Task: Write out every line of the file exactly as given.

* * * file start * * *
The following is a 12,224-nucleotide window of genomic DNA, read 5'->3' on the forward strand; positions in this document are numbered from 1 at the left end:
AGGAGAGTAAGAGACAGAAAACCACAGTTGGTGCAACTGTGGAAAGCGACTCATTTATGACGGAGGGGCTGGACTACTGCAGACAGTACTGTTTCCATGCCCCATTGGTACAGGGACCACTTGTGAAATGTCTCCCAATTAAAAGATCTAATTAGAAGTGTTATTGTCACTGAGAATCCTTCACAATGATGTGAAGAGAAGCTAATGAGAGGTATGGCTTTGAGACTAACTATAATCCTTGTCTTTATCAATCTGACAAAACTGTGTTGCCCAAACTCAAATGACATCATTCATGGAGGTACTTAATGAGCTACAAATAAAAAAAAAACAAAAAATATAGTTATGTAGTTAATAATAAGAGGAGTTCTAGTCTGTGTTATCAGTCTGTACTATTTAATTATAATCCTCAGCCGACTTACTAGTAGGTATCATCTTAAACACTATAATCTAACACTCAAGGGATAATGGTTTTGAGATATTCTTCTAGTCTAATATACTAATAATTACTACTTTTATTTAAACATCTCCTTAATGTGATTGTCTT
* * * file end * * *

The following is a 12,224-nucleotide window of genomic DNA, read 5'->3' on the forward strand; positions in this document are numbered from 1 at the left end:
AGGAGAGTAAGAGACAGAAAACCACAGTTGGTGCAACTGTGGAAAGCGACTCATTTATGACGGAGGGGCTGGACTACTGCAGACAGTACTGTTTCCATGCCCCATTGGTACAGGGACCACTTGTGAAATGTCTCCCAATTAAAAGATCTAATTAGAAGTGTTATTGTCACTGAGAATCCTTCACAATGATGTGAAGAGAAGCTAATGAGAGGTATGGCTTTGAGACTAACTATAATCCTTGTCTTTATCAATCTGACAAAACTGTGTTGCCCAAACTCAAATGACATCATTCATGGAGGTACTTAATGAGCTACAAATAAAAAAAAAACAAAAAATATAGTTATGTAGTTAATAATAAGAGGAGTTCTAGTCTGTGTTATCAGTCTGTACTATTTAATTATAATCCTCAGCCGACTTACTAGTAGGTATCATCTTAAACACTATAATCTAACACTCAAGGGATAATGGTTTTGAGATATTCTTCTAGTCTAATATACTAATAATTACTACTTTTATTTAAACATCTCCTTAATGTGATTGTCTT